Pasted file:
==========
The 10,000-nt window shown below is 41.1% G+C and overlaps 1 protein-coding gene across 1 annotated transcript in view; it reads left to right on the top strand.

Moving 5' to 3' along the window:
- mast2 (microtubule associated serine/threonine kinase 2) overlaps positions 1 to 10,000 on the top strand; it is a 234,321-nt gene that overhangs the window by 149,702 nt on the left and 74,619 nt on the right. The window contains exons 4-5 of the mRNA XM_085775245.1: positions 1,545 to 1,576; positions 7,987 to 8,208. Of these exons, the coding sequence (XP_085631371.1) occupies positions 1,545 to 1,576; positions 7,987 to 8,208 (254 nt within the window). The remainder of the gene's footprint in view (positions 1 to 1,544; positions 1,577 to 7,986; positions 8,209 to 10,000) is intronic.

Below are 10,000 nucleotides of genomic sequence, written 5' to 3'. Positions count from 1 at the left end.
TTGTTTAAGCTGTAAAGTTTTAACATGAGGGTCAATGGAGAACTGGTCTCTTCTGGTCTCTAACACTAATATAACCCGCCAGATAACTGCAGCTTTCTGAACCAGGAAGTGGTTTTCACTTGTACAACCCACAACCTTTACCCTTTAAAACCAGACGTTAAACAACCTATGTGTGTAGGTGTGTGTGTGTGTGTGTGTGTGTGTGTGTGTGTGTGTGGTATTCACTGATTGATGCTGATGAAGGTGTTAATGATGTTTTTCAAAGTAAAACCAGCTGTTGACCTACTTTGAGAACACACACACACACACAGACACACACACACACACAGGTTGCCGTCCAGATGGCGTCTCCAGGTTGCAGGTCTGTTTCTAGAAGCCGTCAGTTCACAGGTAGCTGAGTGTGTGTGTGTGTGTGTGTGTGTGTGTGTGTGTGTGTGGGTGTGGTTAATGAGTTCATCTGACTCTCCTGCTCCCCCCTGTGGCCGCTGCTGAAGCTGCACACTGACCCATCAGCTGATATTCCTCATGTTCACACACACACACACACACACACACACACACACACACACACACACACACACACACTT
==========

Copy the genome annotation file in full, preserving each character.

The 10,000-nt window shown below is 41.1% G+C and overlaps 1 protein-coding gene across 1 annotated transcript in view; it reads left to right on the top strand.

Moving 5' to 3' along the window:
- mast2 (microtubule associated serine/threonine kinase 2) overlaps positions 1 to 10,000 on the top strand; it is a 234,321-nt gene that overhangs the window by 149,702 nt on the left and 74,619 nt on the right. The window contains exons 4-5 of the mRNA XM_085775245.1: positions 1,545 to 1,576; positions 7,987 to 8,208. Of these exons, the coding sequence (XP_085631371.1) occupies positions 1,545 to 1,576; positions 7,987 to 8,208 (254 nt within the window). The remainder of the gene's footprint in view (positions 1 to 1,544; positions 1,577 to 7,986; positions 8,209 to 10,000) is intronic.

Below are 10,000 nucleotides of genomic sequence, written 5' to 3'. Positions count from 1 at the left end.
TTGTTTAAGCTGTAAAGTTTTAACATGAGGGTCAATGGAGAACTGGTCTCTTCTGGTCTCTAACACTAATATAACCCGCCAGATAACTGCAGCTTTCTGAACCAGGAAGTGGTTTTCACTTGTACAACCCACAACCTTTACCCTTTAAAACCAGACGTTAAACAACCTATGTGTGTAGGTGTGTGTGTGTGTGTGTGTGTGTGTGTGTGTGTGTGTGGTATTCACTGATTGATGCTGATGAAGGTGTTAATGATGTTTTTCAAAGTAAAACCAGCTGTTGACCTACTTTGAGAACACACACACACACACAGACACACACACACACACAGGTTGCCGTCCAGATGGCGTCTCCAGGTTGCAGGTCTGTTTCTAGAAGCCGTCAGTTCACAGGTAGCTGAGTGTGTGTGTGTGTGTGTGTGTGTGTGTGTGTGTGTGTGGGTGTGGTTAATGAGTTCATCTGACTCTCCTGCTCCCCCCTGTGGCCGCTGCTGAAGCTGCACACTGACCCATCAGCTGATATTCCTCATGTTCACACACACACACACACACACACACACACACACACACACACACACACACACACACTT